backup generator output illustration
Illustration: Ian Worpole
"The first step in choosing a generator is to determine how much electricity your household needs in an emergency."
Jasper H. and Phyllis Wyman have lost power dozens of times during the 31 years they've lived in their restored farmhouse in Pittsfield, Maine. But after the ice storm of 1998, which left the Wymans without electricity for more than four days, they decided they'd had enough of living by the light of kerosene lanterns, huddled around a wood stove, with no running water because the well pump was dead. (They saved the food from their refrigerator by burying it in a snowbank.) So Jasper plunked down $7,000 for a standby generator. Sitting in the garage, its exhaust vented via a pipe through the wall, this diesel-fueled mini power plant produces enough electricity to run their lights, refrigerator, well pump, furnace, and water heater—pretty much everything the Wymans need to weather a power outage. "If we get another storm like that, it's more than adequate to do everything we need it to do," Jasper says.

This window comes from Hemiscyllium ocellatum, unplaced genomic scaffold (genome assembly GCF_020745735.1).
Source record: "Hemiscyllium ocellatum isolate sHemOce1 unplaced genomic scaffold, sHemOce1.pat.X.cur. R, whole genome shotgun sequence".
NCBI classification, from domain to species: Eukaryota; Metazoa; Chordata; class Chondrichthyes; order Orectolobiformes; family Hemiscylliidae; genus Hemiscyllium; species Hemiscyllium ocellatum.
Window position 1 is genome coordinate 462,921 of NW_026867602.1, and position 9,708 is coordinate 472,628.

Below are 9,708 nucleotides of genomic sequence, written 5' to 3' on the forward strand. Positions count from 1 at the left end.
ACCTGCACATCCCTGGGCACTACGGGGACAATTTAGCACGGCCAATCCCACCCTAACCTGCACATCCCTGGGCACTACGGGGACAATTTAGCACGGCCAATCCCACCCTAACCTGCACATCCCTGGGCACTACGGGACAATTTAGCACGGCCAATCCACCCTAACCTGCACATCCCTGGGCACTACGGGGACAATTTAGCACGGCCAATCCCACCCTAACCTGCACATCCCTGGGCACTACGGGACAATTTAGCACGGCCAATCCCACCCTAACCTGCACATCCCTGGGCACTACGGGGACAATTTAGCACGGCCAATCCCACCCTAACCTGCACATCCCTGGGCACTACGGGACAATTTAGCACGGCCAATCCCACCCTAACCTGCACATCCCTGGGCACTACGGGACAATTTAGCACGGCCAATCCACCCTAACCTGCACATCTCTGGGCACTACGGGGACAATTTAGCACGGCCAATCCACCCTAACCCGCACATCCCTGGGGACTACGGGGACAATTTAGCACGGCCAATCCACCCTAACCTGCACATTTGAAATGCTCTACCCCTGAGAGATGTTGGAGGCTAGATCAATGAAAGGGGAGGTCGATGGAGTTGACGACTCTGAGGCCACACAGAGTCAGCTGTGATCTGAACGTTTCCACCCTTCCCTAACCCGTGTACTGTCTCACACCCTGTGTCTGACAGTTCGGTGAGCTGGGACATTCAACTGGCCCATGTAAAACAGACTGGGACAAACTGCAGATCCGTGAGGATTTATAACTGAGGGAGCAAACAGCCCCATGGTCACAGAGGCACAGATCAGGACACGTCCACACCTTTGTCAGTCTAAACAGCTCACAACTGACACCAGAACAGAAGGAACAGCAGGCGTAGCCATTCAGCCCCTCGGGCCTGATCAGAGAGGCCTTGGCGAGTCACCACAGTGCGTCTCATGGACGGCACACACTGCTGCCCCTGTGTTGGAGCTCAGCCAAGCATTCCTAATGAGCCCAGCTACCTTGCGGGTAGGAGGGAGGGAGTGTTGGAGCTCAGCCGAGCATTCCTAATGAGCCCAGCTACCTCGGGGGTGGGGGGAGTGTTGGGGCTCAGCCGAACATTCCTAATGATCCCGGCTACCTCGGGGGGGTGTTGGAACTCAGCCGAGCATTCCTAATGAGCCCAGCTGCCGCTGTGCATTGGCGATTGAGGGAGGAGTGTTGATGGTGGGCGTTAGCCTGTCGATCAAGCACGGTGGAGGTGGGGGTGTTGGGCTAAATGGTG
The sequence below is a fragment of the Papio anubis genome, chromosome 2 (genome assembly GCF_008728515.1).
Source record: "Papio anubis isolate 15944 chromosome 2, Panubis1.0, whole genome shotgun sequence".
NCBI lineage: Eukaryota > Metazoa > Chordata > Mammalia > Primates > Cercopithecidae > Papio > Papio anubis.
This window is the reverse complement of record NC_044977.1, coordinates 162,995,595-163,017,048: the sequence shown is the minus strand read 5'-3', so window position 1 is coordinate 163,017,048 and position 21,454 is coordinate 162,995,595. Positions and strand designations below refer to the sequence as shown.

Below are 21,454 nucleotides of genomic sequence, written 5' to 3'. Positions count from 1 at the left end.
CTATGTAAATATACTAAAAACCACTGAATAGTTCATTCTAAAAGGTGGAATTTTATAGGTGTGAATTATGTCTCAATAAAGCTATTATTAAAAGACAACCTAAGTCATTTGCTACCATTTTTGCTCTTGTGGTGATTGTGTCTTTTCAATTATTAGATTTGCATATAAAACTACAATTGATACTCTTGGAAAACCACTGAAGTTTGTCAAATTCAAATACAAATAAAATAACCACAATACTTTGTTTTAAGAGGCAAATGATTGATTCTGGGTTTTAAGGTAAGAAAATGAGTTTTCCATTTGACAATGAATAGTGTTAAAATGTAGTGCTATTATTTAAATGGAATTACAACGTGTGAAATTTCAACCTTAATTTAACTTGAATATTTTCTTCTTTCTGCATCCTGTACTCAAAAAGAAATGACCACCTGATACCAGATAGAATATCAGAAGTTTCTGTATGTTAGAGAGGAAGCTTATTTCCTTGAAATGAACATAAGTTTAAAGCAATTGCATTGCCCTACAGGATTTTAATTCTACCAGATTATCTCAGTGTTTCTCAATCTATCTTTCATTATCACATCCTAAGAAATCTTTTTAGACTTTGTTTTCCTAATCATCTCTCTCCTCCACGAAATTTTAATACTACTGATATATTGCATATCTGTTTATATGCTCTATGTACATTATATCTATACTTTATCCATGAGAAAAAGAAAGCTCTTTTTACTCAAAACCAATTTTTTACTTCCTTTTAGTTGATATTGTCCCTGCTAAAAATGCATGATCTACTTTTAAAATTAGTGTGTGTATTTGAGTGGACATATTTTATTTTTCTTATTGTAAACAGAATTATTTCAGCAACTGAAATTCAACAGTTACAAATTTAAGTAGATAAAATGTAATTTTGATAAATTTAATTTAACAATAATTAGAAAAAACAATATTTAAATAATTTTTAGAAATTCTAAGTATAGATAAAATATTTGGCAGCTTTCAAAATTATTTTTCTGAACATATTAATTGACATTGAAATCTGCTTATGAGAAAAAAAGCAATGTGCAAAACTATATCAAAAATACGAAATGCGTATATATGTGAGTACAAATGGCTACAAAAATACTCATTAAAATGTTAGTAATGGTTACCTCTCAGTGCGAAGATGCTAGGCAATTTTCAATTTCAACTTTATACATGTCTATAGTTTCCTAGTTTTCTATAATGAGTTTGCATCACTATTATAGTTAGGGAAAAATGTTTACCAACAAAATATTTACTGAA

The Wymans join a growing number of homeowners who are installing generators to guard against long or repeated power outages. Sales of residential units, which briefly spiked during the Y2K scare of the late 1990s, have been steadily increasing, helped in part by rolling blackouts in California, transistor-eating brownouts during summer heat waves, and the ever-present threat of a violent storm that might rip down power lines.

The unpredictability of outages gives stationary, permanently installed standby generators a clear advantage over their portable, gas-powered kin, which resemble big lawn-mower engines on dollies. A portable has to be rolled outside, started manually, and plugged in to the house electrical system, a process that takes several minutes at least—if someone is at home to do it. And if an outage lasts more than a few hours, a portable's gas tank is likely to run dry. A permanently installed standby generator, by contrast, is always ready to go and can run nonstop for days, fueled by a natural gas line, or tanks of propane or diesel.

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